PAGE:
GROUND SOURCE HEAT PUMPS

Through using a loop that is installed underground, ground source pumps transfer heat from the ground into a property or commercial building to provide heating or preheat water.  The efficiency of the system is gauged by the ratio of units of heat output for each unit of electricity used to power the ground source heat pump.

A typical system will produce 3-4 units of heat in comparison to the 1 unit used for electricity, making it an extremely effective way of heating a property or commercial building.

There are a variety of ground source heat pumps available to suit the heating requirements of any building, whether it’s an existing structure or a new build. Additionally, they can be installed almost anywhere, provided there is sufficient space to lay the ground loops or drill a borehole. So whether you’re interested in solar panels in Coventry, solar panels Exeter or anywhere else in the UK, we can help.

Though every installation we carry out is different we would advise you to consider the following:

  • You will need enough area space outside your property for the ground loop to be installed.
  • A trench or borehole will need to be dug therefore the ground needs to be suitable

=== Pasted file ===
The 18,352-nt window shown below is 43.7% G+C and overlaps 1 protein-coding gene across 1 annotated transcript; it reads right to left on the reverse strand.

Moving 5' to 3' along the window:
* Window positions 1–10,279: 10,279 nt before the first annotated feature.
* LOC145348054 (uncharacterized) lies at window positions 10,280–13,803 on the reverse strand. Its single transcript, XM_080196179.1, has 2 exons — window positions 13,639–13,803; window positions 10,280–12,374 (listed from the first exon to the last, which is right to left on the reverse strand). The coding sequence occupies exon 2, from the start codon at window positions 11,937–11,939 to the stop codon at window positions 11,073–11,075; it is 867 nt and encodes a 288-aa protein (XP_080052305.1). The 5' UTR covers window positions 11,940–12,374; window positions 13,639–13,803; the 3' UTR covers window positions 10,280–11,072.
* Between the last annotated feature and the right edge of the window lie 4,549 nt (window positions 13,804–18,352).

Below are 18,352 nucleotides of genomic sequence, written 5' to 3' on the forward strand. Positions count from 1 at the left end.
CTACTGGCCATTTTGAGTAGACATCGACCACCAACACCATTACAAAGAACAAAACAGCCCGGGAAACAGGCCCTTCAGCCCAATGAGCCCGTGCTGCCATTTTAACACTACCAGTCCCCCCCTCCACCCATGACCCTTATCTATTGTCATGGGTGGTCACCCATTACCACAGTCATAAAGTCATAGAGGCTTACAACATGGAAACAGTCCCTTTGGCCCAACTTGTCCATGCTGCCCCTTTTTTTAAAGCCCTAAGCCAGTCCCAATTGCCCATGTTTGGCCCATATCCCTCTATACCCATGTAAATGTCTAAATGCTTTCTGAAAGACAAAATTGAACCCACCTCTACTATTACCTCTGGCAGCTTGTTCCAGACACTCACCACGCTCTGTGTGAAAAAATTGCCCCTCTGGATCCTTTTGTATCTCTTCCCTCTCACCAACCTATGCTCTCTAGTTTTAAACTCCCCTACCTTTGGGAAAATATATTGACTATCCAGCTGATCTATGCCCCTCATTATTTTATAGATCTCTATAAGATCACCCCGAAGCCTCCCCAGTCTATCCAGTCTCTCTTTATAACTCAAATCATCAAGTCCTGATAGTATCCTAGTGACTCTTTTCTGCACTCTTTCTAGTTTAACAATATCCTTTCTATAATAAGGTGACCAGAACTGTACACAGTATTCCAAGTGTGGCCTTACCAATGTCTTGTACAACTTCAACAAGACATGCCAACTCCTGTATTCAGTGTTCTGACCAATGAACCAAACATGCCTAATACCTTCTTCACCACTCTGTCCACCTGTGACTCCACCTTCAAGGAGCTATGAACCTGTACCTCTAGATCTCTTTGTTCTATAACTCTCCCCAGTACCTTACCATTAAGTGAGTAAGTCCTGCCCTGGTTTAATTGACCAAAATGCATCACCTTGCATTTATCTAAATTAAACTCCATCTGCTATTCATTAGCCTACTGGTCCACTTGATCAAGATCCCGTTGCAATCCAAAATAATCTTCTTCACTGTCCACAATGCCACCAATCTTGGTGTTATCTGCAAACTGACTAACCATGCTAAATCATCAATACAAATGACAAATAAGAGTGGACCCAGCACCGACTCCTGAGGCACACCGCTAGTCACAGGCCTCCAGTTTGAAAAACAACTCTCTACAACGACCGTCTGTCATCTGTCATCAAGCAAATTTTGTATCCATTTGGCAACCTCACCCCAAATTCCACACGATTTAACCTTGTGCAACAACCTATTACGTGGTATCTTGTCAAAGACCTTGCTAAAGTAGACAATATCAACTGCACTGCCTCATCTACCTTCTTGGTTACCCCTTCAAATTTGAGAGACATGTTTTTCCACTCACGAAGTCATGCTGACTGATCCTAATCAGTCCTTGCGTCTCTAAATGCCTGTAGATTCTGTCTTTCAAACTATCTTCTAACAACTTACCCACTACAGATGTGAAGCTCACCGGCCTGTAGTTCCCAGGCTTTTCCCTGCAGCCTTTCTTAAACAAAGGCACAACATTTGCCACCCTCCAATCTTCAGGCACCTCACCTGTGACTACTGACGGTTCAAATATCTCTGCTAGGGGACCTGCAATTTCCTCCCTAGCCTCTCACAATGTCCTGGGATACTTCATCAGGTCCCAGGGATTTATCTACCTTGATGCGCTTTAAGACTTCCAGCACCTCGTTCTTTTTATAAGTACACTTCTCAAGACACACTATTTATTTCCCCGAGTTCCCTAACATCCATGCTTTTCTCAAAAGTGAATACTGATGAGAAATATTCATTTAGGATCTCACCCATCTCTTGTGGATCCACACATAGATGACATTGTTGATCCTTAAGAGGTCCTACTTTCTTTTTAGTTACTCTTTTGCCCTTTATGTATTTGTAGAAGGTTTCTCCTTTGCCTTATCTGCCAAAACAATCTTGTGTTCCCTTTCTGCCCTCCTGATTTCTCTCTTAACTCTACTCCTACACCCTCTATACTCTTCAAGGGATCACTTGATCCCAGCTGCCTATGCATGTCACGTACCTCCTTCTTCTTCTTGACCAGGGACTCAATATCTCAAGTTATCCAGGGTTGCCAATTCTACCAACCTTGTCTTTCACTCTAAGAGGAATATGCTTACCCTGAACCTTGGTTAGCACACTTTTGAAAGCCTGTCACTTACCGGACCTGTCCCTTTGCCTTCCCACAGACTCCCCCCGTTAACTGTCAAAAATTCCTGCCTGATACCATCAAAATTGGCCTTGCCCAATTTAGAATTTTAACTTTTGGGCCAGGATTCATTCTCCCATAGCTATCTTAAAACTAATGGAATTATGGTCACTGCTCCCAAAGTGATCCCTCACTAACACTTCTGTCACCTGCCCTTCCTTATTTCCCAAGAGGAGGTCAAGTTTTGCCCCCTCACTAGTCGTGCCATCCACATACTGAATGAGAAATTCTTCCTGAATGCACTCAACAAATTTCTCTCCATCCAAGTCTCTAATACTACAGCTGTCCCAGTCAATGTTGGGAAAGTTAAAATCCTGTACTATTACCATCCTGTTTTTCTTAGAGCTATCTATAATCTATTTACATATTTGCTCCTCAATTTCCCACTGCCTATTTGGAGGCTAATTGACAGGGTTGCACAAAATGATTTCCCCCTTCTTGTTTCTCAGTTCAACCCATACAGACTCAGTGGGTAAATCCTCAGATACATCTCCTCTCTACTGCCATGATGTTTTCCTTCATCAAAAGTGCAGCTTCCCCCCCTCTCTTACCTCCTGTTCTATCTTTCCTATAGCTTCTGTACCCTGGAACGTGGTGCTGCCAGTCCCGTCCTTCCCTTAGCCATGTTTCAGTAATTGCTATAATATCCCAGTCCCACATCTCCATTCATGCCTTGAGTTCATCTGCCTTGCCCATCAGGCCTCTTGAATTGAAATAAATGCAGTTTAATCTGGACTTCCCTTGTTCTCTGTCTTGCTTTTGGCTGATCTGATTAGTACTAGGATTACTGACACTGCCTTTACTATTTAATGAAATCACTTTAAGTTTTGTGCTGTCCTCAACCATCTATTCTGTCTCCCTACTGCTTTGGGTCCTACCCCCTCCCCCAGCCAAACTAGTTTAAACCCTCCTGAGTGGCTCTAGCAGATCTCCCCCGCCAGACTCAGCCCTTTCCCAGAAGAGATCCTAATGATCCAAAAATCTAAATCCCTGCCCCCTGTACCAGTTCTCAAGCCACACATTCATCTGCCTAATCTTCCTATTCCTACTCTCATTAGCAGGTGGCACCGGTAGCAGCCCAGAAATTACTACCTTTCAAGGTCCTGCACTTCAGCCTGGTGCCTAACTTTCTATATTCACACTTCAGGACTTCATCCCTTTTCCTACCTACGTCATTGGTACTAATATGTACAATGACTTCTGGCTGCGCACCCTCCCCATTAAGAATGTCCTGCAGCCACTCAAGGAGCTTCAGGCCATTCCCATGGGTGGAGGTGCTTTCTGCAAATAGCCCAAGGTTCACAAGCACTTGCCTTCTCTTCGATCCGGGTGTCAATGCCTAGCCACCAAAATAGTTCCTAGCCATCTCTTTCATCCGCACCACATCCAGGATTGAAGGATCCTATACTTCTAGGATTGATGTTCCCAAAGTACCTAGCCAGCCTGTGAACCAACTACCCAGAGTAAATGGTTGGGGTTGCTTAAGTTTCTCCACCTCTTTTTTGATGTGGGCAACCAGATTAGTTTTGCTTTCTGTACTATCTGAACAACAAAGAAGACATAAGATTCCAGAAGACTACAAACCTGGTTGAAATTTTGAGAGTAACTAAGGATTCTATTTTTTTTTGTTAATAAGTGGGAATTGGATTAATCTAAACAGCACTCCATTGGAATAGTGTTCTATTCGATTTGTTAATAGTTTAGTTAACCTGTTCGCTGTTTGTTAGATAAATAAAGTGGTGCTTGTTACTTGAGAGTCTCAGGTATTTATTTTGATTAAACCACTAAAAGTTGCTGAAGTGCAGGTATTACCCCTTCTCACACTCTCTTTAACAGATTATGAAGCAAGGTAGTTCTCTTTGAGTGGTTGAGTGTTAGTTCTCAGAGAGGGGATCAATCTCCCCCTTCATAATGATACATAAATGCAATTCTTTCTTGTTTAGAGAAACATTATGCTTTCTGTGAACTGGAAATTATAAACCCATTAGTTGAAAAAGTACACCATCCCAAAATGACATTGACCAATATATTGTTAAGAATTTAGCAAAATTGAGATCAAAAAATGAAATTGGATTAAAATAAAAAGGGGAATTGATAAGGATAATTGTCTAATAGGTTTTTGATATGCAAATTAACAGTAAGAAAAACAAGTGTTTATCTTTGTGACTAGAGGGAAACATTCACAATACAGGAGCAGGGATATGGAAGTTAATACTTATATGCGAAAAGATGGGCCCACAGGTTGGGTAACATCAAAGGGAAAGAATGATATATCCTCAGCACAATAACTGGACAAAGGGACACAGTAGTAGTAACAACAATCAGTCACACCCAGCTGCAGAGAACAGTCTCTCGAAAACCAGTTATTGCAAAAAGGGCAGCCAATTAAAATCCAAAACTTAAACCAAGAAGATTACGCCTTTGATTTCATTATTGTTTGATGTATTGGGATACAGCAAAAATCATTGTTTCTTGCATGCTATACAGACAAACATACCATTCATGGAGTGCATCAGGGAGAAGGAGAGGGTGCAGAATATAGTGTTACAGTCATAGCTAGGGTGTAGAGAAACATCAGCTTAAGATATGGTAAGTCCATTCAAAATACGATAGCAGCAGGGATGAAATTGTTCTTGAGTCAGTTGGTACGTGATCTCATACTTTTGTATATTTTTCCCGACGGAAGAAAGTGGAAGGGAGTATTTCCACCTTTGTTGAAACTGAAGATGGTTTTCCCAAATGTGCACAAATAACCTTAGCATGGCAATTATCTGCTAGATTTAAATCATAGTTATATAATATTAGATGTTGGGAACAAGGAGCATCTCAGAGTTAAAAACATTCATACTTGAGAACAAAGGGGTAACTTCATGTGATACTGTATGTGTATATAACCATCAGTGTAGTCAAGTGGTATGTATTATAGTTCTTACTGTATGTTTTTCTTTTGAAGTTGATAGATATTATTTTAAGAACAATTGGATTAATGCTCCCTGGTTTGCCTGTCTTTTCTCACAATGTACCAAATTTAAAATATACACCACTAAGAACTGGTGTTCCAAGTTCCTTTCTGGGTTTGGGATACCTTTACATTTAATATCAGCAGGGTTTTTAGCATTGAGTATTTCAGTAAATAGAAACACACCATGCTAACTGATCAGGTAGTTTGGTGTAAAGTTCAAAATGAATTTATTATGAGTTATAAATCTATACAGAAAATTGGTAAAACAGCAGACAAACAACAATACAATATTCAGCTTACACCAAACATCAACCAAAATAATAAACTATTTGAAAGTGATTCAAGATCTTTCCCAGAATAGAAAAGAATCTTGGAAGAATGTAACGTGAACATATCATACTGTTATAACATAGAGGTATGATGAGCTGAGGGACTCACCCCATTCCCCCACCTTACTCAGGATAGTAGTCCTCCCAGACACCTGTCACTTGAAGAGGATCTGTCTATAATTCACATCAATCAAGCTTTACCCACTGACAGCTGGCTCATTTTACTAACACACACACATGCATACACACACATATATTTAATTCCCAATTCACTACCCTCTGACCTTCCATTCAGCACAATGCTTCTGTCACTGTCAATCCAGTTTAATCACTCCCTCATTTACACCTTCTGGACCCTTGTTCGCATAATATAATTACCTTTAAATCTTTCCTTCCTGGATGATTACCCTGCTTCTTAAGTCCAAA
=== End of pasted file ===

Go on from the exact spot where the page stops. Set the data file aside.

• If you currently use oil or electricity to heat your property the savings are more substantial compared to gas.
  • If ground source heat pumps do not appear to offer you the most efficient method of then one of our other renewable energy systems may i.e. Solar and air source heat pumps
  • Is it a new building project? Integrating our renewable energy systems whilst the build is taking place will reduce costs.

Costs and savings

A typical domestic system, which is installed in a well-insulated property costs between £6,000 and £12,000. This may seem like a lot, but once installed it could save you around £1000 a year on your heating bills, the savings will depend on the fuel being replaced.


Installation

  • A ground source heat pump can be installed with a horizontal collector, lengths of pipe are buried underground to a depth of around 1 to 2 metres.
  • Alternatively, a vertical collector can be used, which requires a borehole of around 50m to 200m and the collector is fed into the hole.
  • Electrical and plumbing installation is simple. It requires only a 240V mains supply and simple flow and return connections to internal and external wall circuits.